There's a lot more money to be made via co-selling.

Edward Gately, Senior News Editor

March 12, 2024

5 Min Read
Co-selling experts at CP Expo 2024
Left to right: Canalys' Jay McBain, PartnerTap's Cassandra Gholston, Crossbeam's Bob Moore and WorkSpan's Amit Sinha at the Channel Partners Conference & Expo, Las Vegas, March 12, 2024.

CHANNEL PARTNERS CONFERENCE & EXPO — A Channel Partners Conference & Expo panel of co-selling experts said it’s time for partners to seize the red-hot opportunity of co-selling, one of the biggest trends of 2024.

Jay McBain, chief analyst at Canalys, led the keynote panel. Co-selling experts, who are changing the way IT and connectivity solutions are sold, included:

  • Cassandra Gholston, CEO of PartnerTap, a partner ecosystem platform and co-selling platform for the enterprise.

  • Bob Moore, CEO of Crossbeam, a solution that provides free account mapping tools, networking and attribution tools bringing partnerships and revenue together

  • Amit Sinha, president and co-founder of WorkSpan, a secure SaaS solution to collaborate with partners on deals, exchange co-sell referrals from inside their CRM, manage shared pipelines and track performance on a live dashboard.

Canalys recently published a report assessing which software vendors are considered the champions and contenders of co-selling. Channel members talk about these companies and the work they're doing with leading vendors and tech providers to drive sales in an ecosystem-led world.

Gholston said her definition of co-selling is salespeople coming together to collaborate and source influence.

“We define co-sell as when two companies or more come together and share the opportunities to win disproportionately,” Sinha said. “The whole idea is the customer is in the center, and in any deal there are more than two or three, and even seven companies who are actually delivering the solution together. So that's where all these companies need to work with one another, collaboratively in real time, sharing data, exchanging processes and eventually winning.”

Sinha said co-selling is about “people leaning in and working with each other.”

“And this is the power of co-sell, in my opinion, where two or more companies combine and win disproportionately,” he said. “That's where the power shines.”

Co-Selling Experts Define Differences

McBain said if you’re not co-selling, you’re being short-changed in deals.

“We've been operating on the sales playbook that was written 10 years ago,” Gholston said. “The playbook of today is connecting, collaborating with partners around whitespace, around where we can go to uncover the best opportunities. And we're using data to scale that.”

Through co-selling, channels are no longer going through the marketplace and calling it a day, Moore said.

“It's about this holistic integration into how partners, through the entire customer experience, are influential in not just the initial buying decision, but the upsell decision, the quality of the service that is being delivered to folks and the way that translates into value,” he said. “And the only way to do it is in a world where you're actually able to have data visibility into what's going on with the customer across all these different touchpoints throughout the value chain.”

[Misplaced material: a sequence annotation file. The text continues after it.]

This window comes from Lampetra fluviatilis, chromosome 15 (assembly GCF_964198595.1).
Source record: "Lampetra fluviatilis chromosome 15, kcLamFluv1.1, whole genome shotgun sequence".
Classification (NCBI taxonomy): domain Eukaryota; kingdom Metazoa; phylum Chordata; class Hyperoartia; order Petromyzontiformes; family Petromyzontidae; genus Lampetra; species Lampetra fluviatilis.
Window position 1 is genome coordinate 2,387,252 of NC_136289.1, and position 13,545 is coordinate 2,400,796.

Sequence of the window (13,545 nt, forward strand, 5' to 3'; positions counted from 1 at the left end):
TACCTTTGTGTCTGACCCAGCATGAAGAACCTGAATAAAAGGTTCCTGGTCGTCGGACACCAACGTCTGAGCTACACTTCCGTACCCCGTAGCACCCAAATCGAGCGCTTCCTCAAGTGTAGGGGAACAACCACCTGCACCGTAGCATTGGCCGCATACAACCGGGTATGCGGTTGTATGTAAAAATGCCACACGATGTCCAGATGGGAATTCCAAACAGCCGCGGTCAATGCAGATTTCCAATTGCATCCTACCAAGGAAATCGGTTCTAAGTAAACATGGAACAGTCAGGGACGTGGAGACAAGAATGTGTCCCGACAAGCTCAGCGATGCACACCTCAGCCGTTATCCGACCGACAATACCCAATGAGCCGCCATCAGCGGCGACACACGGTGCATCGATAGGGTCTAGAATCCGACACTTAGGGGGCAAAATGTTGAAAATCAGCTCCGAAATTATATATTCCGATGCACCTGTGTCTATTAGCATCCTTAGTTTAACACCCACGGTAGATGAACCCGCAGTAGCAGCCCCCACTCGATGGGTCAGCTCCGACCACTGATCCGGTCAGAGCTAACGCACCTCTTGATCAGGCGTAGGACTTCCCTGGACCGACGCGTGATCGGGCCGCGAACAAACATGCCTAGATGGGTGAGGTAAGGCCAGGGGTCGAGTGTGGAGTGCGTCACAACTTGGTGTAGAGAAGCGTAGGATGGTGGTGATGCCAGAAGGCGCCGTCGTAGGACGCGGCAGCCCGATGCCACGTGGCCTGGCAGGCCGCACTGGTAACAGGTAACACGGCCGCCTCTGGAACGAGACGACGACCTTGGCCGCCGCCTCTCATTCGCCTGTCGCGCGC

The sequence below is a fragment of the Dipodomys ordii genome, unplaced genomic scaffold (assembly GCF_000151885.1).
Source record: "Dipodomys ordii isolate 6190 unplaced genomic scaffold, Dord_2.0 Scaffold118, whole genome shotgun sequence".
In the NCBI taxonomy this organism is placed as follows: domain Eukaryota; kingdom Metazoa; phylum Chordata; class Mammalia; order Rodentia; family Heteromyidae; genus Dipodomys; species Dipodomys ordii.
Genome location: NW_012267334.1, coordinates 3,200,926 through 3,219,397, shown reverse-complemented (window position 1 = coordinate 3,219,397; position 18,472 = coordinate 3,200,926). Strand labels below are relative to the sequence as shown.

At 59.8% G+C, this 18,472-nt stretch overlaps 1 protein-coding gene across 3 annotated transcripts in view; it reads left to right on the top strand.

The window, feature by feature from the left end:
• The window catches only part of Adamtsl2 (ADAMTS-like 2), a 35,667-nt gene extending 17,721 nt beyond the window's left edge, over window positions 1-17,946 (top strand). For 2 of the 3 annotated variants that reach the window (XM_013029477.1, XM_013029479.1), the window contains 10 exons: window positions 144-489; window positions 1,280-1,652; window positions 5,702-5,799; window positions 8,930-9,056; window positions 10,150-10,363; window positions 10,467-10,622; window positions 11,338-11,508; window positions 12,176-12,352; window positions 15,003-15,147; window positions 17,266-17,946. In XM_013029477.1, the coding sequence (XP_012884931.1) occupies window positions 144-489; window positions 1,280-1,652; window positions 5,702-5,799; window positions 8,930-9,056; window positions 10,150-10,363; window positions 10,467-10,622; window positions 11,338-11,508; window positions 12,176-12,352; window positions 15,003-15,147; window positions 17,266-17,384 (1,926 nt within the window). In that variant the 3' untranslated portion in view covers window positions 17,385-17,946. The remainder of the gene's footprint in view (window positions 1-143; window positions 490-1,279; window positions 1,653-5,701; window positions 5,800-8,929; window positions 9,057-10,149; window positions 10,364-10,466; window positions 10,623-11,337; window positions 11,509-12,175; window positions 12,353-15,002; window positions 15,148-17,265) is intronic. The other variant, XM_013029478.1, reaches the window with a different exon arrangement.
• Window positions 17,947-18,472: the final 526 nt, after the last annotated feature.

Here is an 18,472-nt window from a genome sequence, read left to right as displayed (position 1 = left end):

The data unlock is there, the tooling is now there, and the companies that are early adopters are seeing some “incredible, incredible returns,” Moore said.

“And it's all about just increasing the amount of data leverage and touch points that exist between vendors, partners and other players in the value chain,” he said.

With co-selling, “you are evolving from just being a reseller to an end solution provider,” Sinha said.

Buyers Prefer Multiple Partners

So by the end of this year, the majority of buyers will be millennial, and millennials see partnering as a team sport, McBain said.

“The average enterprise or midmarket medium-size buyer today has seven partners they trust,” he said. “There is no single throat to choke. There is no trusted advisor. It is a team sport. Six or more of those seven partners at the table will not be collecting the money in a resell fashion, but they're participating not for the margin, but for the multiplier. If you're in a Microsoft deal, they'll tell you that there's $7.63 available for every dollar of Microsoft to get it to work. Amazon Web Services (AWS) is $6.40, Salesforce is $6.19 and Hubspot is $5.80. The best co-sell companies today have a lot of direct business, but they understand there are seven partners involved in every deal. So regardless of how money changes hands, they're investing in co-sell so that instead of you making 10% or 20% of the deal, you can make 200% or 300% of the deal. The only way to do that is to be part of the seven trusted partners recognized, and in platforms that will allow you to go and take advantage of the $360 billion sitting on the future credits on marketplaces that can be spent right now on your services. That’s co-selling.”

Crossbeam has plenty to help with co-selling, Moore said.

“And also talk to your peers, talk to your trusted advisors, talk to the closest contact you know with the biggest company, and talk to them about this space and these practices,” he said. “Get the conversation going about this movement around this ecosystem-led growth that all of us are experiencing.”

Sinha announced his company’s latest solution, WorkSpan for Resellers.

“We have about 25,000 companies on the network,” he said. “We support AWS, Microsoft, Cisco and T-Mobile.”

Read more about:

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About the Author(s)

Edward Gately

Senior News Editor, Channel Futures

As news editor, Edward Gately covers cybersecurity, new channel programs and program changes, M&A and other IT channel trends. Prior to Informa, he spent 26 years as a newspaper journalist in Texas, Louisiana and Arizona.

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